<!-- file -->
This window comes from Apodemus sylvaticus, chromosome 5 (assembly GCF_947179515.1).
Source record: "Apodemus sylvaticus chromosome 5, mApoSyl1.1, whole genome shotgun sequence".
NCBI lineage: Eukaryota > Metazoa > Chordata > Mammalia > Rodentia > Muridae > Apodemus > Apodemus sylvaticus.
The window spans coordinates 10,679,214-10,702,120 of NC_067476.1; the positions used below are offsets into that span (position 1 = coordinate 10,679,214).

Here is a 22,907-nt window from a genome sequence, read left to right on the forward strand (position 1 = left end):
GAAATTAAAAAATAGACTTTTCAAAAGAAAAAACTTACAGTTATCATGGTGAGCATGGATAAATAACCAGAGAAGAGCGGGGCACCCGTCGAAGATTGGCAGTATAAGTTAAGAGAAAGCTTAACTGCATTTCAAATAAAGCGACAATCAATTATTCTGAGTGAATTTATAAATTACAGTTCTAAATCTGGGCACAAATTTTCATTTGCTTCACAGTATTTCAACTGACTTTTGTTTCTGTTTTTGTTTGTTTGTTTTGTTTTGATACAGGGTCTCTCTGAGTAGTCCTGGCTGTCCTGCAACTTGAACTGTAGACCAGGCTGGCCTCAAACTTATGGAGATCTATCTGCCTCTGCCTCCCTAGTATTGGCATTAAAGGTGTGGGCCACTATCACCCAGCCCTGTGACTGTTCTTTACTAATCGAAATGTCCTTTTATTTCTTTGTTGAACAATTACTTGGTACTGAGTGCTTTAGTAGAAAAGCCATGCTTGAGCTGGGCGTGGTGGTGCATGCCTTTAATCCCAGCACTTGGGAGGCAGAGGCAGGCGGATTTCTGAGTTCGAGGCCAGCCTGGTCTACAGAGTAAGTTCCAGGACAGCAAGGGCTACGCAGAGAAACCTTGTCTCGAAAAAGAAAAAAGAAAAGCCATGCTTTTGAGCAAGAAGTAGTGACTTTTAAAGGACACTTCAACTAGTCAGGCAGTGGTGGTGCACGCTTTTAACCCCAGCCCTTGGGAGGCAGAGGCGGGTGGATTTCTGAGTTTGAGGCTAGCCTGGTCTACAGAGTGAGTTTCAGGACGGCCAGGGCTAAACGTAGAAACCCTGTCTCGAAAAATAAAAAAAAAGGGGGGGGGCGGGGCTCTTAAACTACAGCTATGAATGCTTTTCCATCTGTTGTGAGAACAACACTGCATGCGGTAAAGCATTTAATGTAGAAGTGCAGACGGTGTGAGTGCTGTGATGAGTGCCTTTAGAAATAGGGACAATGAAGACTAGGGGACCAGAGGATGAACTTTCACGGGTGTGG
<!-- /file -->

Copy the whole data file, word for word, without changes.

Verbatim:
This window comes from Apodemus sylvaticus, chromosome 5 (assembly GCF_947179515.1).
Source record: "Apodemus sylvaticus chromosome 5, mApoSyl1.1, whole genome shotgun sequence".
NCBI lineage: Eukaryota > Metazoa > Chordata > Mammalia > Rodentia > Muridae > Apodemus > Apodemus sylvaticus.
The window spans coordinates 10,679,214-10,702,120 of NC_067476.1; the positions used below are offsets into that span (position 1 = coordinate 10,679,214).

Here is a 22,907-nt window from a genome sequence, read left to right on the forward strand (position 1 = left end):
GAAATTAAAAAATAGACTTTTCAAAAGAAAAAACTTACAGTTATCATGGTGAGCATGGATAAATAACCAGAGAAGAGCGGGGCACCCGTCGAAGATTGGCAGTATAAGTTAAGAGAAAGCTTAACTGCATTTCAAATAAAGCGACAATCAATTATTCTGAGTGAATTTATAAATTACAGTTCTAAATCTGGGCACAAATTTTCATTTGCTTCACAGTATTTCAACTGACTTTTGTTTCTGTTTTTGTTTGTTTGTTTTGTTTTGATACAGGGTCTCTCTGAGTAGTCCTGGCTGTCCTGCAACTTGAACTGTAGACCAGGCTGGCCTCAAACTTATGGAGATCTATCTGCCTCTGCCTCCCTAGTATTGGCATTAAAGGTGTGGGCCACTATCACCCAGCCCTGTGACTGTTCTTTACTAATCGAAATGTCCTTTTATTTCTTTGTTGAACAATTACTTGGTACTGAGTGCTTTAGTAGAAAAGCCATGCTTGAGCTGGGCGTGGTGGTGCATGCCTTTAATCCCAGCACTTGGGAGGCAGAGGCAGGCGGATTTCTGAGTTCGAGGCCAGCCTGGTCTACAGAGTAAGTTCCAGGACAGCAAGGGCTACGCAGAGAAACCTTGTCTCGAAAAAGAAAAAAGAAAAGCCATGCTTTTGAGCAAGAAGTAGTGACTTTTAAAGGACACTTCAACTAGTCAGGCAGTGGTGGTGCACGCTTTTAACCCCAGCCCTTGGGAGGCAGAGGCGGGTGGATTTCTGAGTTTGAGGCTAGCCTGGTCTACAGAGTGAGTTTCAGGACGGCCAGGGCTAAACGTAGAAACCCTGTCTCGAAAAATAAAAAAAAAGGGGGGGGGCGGGGCTCTTAAACTACAGCTATGAATGCTTTTCCATCTGTTGTGAGAACAACACTGCATGCGGTAAAGCATTTAATGTAGAAGTGCAGACGGTGTGAGTGCTGTGATGAGTGCCTTTAGAAATAGGGACAATGAAGACTAGGGGACCAGAGGATGAACTTTCACGGGTGTGG